#5 Kaleidoscope Puzzles (explore symmetry and mirrors!)

#6 The Human Body

#7 The Science of Tension

#8 All about Surface Tension

#9 Learn about Stars and Constellations

Discover Nepal – A KiwiCo Review: Atlas Crate for 6-11 Year Olds (Deluxe Box)

What is in the Nepal crate?

You begin by opening your travel mail from Milo and Anya to find out about their latest travel adventures! Miss 6 enjoys seeing all the photos in Nepal.

There is a passport sticker to add to our Adventure Passport and various cards about Nepal to add to it as well. These range from a country map and cultural information, to activity cards with things to do. Learn: some Nepali greetings and phrases; about the Nepalese flag (unique in the world for it’s double triangle design); about snow leopards – the ‘ghosts of the mountains‘; about Nepalese culture, food, and festivals; about Lung Ta “Wind-Horse” prayer flags which are commonly seen in both Nepal and Tibet; and about Mt Everest.

Our Deluxe Box Book was “Chandra’s Magic Light: A Story in Nepal“. As well as the story providing a glimpse into rural life in Nepal’s mountain villages, the book also contains seven pages of information about Nepal and instructions for making a solar-powered oven. For further reflections on using a lantern (rather than electricity), we spent some time with our night lantern that we built with our KiwiCo Stars and Constellation’s crate. Although the book was interesting, my concern was that the tone feels Colonial given that the story highlights the lack of electricity in Nepal’s mountainous countryside. In many ways, I prefer ‘Namaste!’ by Diana Cohn which uplifts Sherpa culture in its text.

Playing Bagh Chal

We love getting boardgames with our Atlas Crate! We really enjoyed playing Fanorona from Madagascar and were delighted to receive Bagh Chal with our Nepal box. Bagh means tiger and chal means move; the objective of the tigers is to eat the goats vs the goats who desire to work together and block the tigers from moving.

Making a fluffy yak and mountain zipline

We love our fluffy yak! Yak’s can have many uses in Nepal. Their hair can be woven to create clothes and blankets; their milk can be used to make butter and cheese; their dung can be used to fertilize crops or dried to create a fuel; they are also used to transport goods along mountain trails on the lower slopes of the Himalayas. Additionally, we got to put our knowledge on the Science of Tension to work by building a simple pulley and zipline capable of transporting our yak from floor to mountain.  The instructions suggest affixing the mountain to a door handle but you can quite happily experiment – we prefer a bookshelf or the upper storey of the dolhouse. We’ve also discovered that our ‘lift’ is compatible with other passengers – such as Playmobil figures; if you want to help them feel extra secure, simply add an elastic band to the struts on top.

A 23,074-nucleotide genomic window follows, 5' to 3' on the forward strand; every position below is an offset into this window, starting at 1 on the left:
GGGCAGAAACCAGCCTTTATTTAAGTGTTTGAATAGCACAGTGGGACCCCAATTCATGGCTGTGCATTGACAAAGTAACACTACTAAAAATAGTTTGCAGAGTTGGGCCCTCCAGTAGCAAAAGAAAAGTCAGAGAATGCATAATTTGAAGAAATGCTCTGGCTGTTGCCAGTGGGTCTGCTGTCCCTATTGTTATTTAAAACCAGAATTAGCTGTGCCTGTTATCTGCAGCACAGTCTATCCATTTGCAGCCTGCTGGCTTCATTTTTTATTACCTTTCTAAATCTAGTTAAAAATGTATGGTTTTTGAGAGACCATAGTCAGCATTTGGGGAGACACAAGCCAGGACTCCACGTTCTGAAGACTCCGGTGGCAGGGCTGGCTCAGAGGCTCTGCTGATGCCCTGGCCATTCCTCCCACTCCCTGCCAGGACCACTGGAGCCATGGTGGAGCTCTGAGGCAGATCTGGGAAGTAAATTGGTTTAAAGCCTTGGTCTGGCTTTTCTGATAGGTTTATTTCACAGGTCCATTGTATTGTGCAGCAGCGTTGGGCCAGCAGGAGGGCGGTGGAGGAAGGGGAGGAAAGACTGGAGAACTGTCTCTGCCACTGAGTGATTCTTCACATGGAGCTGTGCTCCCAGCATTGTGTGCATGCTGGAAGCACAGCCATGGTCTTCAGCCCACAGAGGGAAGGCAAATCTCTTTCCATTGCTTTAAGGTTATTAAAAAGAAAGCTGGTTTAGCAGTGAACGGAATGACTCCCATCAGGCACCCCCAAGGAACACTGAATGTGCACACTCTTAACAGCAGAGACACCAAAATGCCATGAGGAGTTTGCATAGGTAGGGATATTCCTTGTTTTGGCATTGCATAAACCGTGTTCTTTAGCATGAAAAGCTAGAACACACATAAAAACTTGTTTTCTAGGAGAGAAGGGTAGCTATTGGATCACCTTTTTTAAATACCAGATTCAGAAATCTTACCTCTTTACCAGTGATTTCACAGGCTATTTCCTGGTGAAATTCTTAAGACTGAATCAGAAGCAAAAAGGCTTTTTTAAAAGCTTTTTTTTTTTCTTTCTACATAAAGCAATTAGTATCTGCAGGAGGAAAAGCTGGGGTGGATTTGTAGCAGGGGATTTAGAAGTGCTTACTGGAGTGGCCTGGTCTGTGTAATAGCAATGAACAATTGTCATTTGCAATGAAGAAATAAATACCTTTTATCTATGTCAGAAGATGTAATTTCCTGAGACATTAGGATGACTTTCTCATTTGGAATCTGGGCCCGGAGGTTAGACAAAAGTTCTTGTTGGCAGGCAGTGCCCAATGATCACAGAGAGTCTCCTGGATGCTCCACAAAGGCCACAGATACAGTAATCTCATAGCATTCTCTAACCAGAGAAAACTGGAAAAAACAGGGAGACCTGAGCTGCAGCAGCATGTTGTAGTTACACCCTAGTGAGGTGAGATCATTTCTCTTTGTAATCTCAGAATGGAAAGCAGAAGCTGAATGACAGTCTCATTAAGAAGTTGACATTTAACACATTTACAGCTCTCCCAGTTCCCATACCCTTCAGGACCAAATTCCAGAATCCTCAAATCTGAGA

Learning about Mt Everest

Mt Everest is of special interest to us as Sir Edmund Hillary, a New Zealander, and Tenzig Norgay, a Nepalese Sherpa, made international history on 29 May 1953 by being the first known to reach the summit of Mt Everest. Some of the short videos that we enjoyed included: How to prepare and climb Mt Everest; Twinkl’s facts about Mt Everest in song; finding out why Mt Everest is so tall; learning more about Sir Edmund Hillary and Tenzig Norgay. Looking for a short introduction to Sir Edmund Hillary? Try Twinkl’s powerpoint  and follow it up by planning what to pack in your own explorer’s backpack. We also learned detailed information about both Hillary and Norgay in the beautifully illustrated “Everest – The Remarkable Story of Edmund Hillary and Tenzing Norgay.”

HOW DO I ORDER ATLAS CRATE?

This is not a paid review. I spent a lot of time searching the internet to find out more information about the Kiwi Crate and Atlas Crate boxes before deciding to try them and found the blog posts / photos that people shared were really useful!

If you would like to try Atlas Crate (or one of their other lines), you can receive 50% off your first box by clicking here.